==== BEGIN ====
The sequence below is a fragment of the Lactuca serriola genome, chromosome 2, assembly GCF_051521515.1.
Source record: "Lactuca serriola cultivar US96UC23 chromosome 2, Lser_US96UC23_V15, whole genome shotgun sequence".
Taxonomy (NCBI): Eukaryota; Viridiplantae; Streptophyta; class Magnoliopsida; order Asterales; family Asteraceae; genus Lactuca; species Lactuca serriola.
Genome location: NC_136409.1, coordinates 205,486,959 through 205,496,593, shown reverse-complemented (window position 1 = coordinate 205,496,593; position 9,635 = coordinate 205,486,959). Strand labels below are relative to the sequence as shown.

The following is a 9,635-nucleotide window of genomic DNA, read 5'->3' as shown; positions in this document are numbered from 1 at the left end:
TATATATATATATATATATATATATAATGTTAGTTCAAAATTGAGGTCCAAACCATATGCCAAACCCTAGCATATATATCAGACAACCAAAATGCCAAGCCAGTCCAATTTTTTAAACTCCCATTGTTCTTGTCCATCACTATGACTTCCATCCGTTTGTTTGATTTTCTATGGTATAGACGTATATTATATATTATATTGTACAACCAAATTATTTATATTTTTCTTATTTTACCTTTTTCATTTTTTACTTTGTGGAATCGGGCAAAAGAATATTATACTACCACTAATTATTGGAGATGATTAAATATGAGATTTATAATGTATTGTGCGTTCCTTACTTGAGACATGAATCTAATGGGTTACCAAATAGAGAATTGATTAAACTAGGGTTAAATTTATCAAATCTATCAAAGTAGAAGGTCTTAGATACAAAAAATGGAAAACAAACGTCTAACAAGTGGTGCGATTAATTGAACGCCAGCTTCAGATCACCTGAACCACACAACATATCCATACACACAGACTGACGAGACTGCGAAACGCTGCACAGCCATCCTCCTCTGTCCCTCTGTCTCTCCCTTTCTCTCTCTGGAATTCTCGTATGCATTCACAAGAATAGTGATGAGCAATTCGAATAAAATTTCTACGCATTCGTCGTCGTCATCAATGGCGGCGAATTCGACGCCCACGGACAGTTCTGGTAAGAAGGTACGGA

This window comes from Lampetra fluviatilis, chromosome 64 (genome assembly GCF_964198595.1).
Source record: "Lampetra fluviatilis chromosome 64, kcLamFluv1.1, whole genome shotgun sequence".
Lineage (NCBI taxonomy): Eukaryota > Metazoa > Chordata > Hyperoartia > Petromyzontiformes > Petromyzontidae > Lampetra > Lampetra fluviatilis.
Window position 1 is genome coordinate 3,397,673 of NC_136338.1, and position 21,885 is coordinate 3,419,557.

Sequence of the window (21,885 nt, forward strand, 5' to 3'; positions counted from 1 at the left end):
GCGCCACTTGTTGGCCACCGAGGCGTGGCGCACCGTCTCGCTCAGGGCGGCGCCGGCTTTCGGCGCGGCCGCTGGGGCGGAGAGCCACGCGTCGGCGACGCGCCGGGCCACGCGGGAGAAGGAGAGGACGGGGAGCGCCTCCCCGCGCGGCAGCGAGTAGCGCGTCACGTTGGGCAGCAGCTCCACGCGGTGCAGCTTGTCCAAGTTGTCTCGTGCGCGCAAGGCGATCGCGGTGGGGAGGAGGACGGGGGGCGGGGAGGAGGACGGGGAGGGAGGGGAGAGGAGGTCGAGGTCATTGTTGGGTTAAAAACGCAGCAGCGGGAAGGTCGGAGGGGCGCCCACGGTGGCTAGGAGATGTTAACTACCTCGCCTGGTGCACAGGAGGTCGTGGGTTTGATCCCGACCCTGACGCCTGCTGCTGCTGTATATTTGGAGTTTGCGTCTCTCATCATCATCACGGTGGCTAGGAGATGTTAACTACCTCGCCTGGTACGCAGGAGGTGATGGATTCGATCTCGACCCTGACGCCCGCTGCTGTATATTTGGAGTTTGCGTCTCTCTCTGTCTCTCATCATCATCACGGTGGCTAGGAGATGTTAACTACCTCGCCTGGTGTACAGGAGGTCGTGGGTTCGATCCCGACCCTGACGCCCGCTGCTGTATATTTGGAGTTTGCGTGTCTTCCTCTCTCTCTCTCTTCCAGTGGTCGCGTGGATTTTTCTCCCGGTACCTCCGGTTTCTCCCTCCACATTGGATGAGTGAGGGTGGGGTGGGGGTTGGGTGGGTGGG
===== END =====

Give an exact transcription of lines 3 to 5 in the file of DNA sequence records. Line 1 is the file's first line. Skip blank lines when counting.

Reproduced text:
Taxonomy (NCBI): Eukaryota; Viridiplantae; Streptophyta; class Magnoliopsida; order Asterales; family Asteraceae; genus Lactuca; species Lactuca serriola.
Genome location: NC_136409.1, coordinates 205,486,959 through 205,496,593, shown reverse-complemented (window position 1 = coordinate 205,496,593; position 9,635 = coordinate 205,486,959). Strand labels below are relative to the sequence as shown.

The following is a 9,635-nucleotide window of genomic DNA, read 5'->3' as shown; positions in this document are numbered from 1 at the left end: